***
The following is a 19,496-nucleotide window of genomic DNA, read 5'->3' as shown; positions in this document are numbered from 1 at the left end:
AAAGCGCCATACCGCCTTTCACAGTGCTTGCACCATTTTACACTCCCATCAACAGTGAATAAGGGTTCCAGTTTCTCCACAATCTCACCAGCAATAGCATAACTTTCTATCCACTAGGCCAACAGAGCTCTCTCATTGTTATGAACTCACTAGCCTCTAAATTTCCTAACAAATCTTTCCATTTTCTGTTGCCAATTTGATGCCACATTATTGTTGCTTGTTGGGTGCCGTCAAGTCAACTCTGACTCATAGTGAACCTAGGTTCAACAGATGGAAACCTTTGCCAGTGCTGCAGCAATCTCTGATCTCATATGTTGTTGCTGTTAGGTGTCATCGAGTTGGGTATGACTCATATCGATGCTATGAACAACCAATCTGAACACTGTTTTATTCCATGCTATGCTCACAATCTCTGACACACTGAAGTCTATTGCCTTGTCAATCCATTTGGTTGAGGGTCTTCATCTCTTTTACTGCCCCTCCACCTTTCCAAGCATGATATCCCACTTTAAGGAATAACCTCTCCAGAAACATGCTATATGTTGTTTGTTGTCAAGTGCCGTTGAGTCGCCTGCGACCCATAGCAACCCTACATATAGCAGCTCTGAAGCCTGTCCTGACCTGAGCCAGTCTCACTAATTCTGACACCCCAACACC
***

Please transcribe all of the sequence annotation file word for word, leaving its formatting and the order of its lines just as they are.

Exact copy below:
The following is a 19,496-nucleotide window of genomic DNA, read 5'->3' as shown; positions in this document are numbered from 1 at the left end:
AAAGCGCCATACCGCCTTTCACAGTGCTTGCACCATTTTACACTCCCATCAACAGTGAATAAGGGTTCCAGTTTCTCCACAATCTCACCAGCAATAGCATAACTTTCTATCCACTAGGCCAACAGAGCTCTCTCATTGTTATGAACTCACTAGCCTCTAAATTTCCTAACAAATCTTTCCATTTTCTGTTGCCAATTTGATGCCACATTATTGTTGCTTGTTGGGTGCCGTCAAGTCAACTCTGACTCATAGTGAACCTAGGTTCAACAGATGGAAACCTTTGCCAGTGCTGCAGCAATCTCTGATCTCATATGTTGTTGCTGTTAGGTGTCATCGAGTTGGGTATGACTCATATCGATGCTATGAACAACCAATCTGAACACTGTTTTATTCCATGCTATGCTCACAATCTCTGACACACTGAAGTCTATTGCCTTGTCAATCCATTTGGTTGAGGGTCTTCATCTCTTTTACTGCCCCTCCACCTTTCCAAGCATGATATCCCACTTTAAGGAATAACCTCTCCAGAAACATGCTATATGTTGTTTGTTGTCAAGTGCCGTTGAGTCGCCTGCGACCCATAGCAACCCTACATATAGCAGCTCTGAAGCCTGTCCTGACCTGAGCCAGTCTCACTAATTCTGACACCCCAACACC